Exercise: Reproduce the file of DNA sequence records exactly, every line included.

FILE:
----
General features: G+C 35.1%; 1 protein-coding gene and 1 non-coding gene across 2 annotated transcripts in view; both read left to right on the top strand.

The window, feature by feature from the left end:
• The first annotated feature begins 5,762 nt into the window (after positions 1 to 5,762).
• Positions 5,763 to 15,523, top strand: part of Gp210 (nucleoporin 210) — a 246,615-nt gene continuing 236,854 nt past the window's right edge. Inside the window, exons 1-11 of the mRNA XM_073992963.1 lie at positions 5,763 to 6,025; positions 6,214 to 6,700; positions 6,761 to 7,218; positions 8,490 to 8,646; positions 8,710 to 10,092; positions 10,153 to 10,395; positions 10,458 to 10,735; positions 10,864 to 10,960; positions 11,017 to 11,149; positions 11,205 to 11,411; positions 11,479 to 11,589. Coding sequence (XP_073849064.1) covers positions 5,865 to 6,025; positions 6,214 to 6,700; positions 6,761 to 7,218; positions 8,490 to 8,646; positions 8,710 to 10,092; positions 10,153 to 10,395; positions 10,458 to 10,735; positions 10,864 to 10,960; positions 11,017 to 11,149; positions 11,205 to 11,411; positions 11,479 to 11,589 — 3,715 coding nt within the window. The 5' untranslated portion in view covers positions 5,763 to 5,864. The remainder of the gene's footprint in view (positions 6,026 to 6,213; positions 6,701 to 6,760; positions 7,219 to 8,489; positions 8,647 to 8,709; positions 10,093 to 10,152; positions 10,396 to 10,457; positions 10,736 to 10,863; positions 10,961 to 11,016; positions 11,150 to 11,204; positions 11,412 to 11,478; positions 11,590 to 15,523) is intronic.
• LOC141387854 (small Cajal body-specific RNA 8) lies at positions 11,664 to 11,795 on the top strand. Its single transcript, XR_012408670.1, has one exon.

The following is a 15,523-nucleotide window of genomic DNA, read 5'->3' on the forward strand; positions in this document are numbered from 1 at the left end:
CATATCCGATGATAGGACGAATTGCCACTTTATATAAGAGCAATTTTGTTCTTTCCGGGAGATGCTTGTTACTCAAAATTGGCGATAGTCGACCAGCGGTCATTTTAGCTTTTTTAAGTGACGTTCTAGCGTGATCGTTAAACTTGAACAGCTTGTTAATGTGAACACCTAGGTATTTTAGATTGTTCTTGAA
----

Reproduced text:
General features: G+C 35.1%; 1 protein-coding gene and 1 non-coding gene across 2 annotated transcripts in view; both read left to right on the top strand.

The window, feature by feature from the left end:
• The first annotated feature begins 5,762 nt into the window (after positions 1 to 5,762).
• Positions 5,763 to 15,523, top strand: part of Gp210 (nucleoporin 210) — a 246,615-nt gene continuing 236,854 nt past the window's right edge. Inside the window, exons 1-11 of the mRNA XM_073992963.1 lie at positions 5,763 to 6,025; positions 6,214 to 6,700; positions 6,761 to 7,218; positions 8,490 to 8,646; positions 8,710 to 10,092; positions 10,153 to 10,395; positions 10,458 to 10,735; positions 10,864 to 10,960; positions 11,017 to 11,149; positions 11,205 to 11,411; positions 11,479 to 11,589. Coding sequence (XP_073849064.1) covers positions 5,865 to 6,025; positions 6,214 to 6,700; positions 6,761 to 7,218; positions 8,490 to 8,646; positions 8,710 to 10,092; positions 10,153 to 10,395; positions 10,458 to 10,735; positions 10,864 to 10,960; positions 11,017 to 11,149; positions 11,205 to 11,411; positions 11,479 to 11,589 — 3,715 coding nt within the window. The 5' untranslated portion in view covers positions 5,763 to 5,864. The remainder of the gene's footprint in view (positions 6,026 to 6,213; positions 6,701 to 6,760; positions 7,219 to 8,489; positions 8,647 to 8,709; positions 10,093 to 10,152; positions 10,396 to 10,457; positions 10,736 to 10,863; positions 10,961 to 11,016; positions 11,150 to 11,204; positions 11,412 to 11,478; positions 11,590 to 15,523) is intronic.
• LOC141387854 (small Cajal body-specific RNA 8) lies at positions 11,664 to 11,795 on the top strand. Its single transcript, XR_012408670.1, has one exon.

The following is a 15,523-nucleotide window of genomic DNA, read 5'->3' on the forward strand; positions in this document are numbered from 1 at the left end:
CATATCCGATGATAGGACGAATTGCCACTTTATATAAGAGCAATTTTGTTCTTTCCGGGAGATGCTTGTTACTCAAAATTGGCGATAGTCGACCAGCGGTCATTTTAGCTTTTTTAAGTGACGTTCTAGCGTGATCGTTAAACTTGAACAGCTTGTTAATGTGAACACCTAGGTATTTTAGATTGTTCTTGAA